Nan Travers: Right. Exactly. Exactly and students don't know what those questions are so they really do need to be prompted in that process. So, we've doing a lot of work around that and then what we've done with that framework, we've done a bunch of work in different directions but staying on the individualized student assessment pieces, what we've done over the last two years is we have been looking at it from a competency based perspective. So, we got disciplined faculty teams together, I've had around 35 faculty involved in this project, and what they've done is they've identified the competencies for the broad topic and then developed these guides using these pithy questions and have developed a guide for specific topics and we now have 14 of these completed in our top 14 PLA areas. This is an evolving place. In my belief, in terms of the kinds of competencies that are essential for students to gain for really preparing themselves for the workplace and for life and for further school, all the way across, one is how to understand how to ask a good question and answer a good question.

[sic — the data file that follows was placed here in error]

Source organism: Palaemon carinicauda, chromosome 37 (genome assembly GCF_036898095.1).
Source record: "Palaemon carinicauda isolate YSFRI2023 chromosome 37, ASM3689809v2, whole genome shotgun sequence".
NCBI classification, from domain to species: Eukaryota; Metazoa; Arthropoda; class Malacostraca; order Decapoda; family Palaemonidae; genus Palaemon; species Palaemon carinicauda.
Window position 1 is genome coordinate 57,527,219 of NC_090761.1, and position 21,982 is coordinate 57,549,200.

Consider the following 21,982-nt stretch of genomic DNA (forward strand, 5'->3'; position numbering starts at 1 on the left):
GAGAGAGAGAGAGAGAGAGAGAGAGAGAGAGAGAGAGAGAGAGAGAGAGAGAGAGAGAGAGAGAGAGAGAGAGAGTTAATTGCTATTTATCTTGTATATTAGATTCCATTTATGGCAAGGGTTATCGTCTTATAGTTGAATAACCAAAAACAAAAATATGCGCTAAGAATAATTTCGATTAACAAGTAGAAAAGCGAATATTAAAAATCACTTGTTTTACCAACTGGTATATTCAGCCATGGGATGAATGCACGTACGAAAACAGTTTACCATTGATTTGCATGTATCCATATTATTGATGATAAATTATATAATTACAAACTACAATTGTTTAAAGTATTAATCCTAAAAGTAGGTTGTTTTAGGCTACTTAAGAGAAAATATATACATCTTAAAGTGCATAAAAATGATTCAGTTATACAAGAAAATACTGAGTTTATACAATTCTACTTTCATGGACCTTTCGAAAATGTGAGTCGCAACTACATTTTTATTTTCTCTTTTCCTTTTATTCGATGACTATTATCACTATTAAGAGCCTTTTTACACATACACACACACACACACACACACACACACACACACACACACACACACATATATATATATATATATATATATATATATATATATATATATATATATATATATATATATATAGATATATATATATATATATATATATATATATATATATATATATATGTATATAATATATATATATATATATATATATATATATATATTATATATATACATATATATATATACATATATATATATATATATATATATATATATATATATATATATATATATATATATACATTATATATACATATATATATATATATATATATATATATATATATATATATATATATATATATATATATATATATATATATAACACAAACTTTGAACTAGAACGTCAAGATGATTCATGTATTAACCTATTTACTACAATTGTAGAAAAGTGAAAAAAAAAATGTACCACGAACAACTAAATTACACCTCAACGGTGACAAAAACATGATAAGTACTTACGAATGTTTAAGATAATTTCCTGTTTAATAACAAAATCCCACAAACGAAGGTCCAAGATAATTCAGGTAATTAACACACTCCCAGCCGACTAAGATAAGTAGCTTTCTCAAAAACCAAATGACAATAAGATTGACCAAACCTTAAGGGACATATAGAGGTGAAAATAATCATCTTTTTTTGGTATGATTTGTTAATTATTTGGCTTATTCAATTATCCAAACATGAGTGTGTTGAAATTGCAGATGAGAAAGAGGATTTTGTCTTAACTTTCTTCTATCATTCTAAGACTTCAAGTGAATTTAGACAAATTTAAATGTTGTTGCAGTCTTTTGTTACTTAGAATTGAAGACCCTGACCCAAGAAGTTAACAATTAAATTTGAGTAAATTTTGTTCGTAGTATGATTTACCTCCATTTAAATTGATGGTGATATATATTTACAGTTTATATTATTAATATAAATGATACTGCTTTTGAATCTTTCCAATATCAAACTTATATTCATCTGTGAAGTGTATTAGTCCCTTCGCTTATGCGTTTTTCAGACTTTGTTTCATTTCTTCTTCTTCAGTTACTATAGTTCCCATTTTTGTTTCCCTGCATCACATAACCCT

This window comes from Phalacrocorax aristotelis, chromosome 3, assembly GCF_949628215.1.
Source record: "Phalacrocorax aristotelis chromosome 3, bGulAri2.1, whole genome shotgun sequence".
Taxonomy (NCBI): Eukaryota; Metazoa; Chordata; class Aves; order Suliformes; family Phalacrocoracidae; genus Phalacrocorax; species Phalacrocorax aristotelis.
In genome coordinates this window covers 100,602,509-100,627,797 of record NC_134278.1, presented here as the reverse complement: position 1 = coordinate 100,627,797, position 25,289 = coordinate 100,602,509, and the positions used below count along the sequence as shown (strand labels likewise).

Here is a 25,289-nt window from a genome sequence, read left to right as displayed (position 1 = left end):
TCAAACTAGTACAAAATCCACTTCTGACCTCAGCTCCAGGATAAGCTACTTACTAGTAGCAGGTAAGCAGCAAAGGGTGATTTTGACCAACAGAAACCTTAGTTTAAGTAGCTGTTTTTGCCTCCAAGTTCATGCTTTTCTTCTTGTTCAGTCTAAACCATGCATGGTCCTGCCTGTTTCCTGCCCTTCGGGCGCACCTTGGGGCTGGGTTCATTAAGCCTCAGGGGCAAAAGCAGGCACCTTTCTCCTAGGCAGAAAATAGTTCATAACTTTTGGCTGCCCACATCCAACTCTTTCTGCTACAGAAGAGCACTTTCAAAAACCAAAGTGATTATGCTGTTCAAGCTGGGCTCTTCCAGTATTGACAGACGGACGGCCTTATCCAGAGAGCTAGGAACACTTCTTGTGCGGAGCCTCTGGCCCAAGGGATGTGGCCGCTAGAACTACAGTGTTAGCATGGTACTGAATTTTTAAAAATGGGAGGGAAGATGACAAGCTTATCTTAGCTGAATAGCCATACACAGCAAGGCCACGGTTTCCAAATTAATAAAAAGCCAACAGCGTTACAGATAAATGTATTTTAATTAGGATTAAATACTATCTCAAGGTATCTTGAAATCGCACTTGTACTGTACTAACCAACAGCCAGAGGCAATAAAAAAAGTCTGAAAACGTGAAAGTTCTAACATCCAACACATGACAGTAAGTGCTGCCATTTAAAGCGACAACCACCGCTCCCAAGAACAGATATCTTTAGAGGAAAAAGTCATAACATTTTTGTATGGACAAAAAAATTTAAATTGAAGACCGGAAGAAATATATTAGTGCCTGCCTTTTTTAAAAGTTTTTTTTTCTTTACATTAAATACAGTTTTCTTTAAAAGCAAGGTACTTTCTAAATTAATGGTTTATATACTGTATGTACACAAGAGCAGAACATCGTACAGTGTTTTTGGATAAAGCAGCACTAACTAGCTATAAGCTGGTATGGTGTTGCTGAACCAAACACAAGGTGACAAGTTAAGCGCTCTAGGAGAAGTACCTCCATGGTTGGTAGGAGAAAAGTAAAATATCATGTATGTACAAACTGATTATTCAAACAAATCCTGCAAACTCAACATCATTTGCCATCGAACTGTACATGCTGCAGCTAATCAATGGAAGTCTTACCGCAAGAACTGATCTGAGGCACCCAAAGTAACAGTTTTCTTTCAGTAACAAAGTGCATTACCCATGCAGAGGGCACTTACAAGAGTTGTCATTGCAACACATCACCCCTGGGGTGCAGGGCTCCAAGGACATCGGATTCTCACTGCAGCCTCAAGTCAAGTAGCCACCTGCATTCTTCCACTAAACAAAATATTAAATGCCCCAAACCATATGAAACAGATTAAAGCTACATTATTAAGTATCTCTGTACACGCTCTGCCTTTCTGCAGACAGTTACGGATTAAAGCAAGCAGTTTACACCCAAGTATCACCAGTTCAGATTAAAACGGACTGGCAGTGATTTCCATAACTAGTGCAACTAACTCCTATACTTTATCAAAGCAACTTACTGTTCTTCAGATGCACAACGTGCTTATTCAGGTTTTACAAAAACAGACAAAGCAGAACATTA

Nan Travers: But most importantly is to self assess and if we look at the way in which the brain learns, the self assessment is built into the natural process of the brain and yet, in any educational setting, what we tend to do is take the agency of assessment away from the individual and we put it on somebody else, which, if you look at the literature in self regulated learning, that self assessment is critical to also self regulate, which is what we want. I mean, we want people who are really high self regulators and if you put them in environments where all of the information is being given to them and all of the assessment is being driven by an outside agency, they become very other regulated instead of self regulated. And so the question is, why have we developed a whole assessment system that is shifting people away from that self agency? One of the things that we're really looking at in these competency based guides is how to help students self assess their own learning and that really is the crux of a portfolio process for prior learning assessment.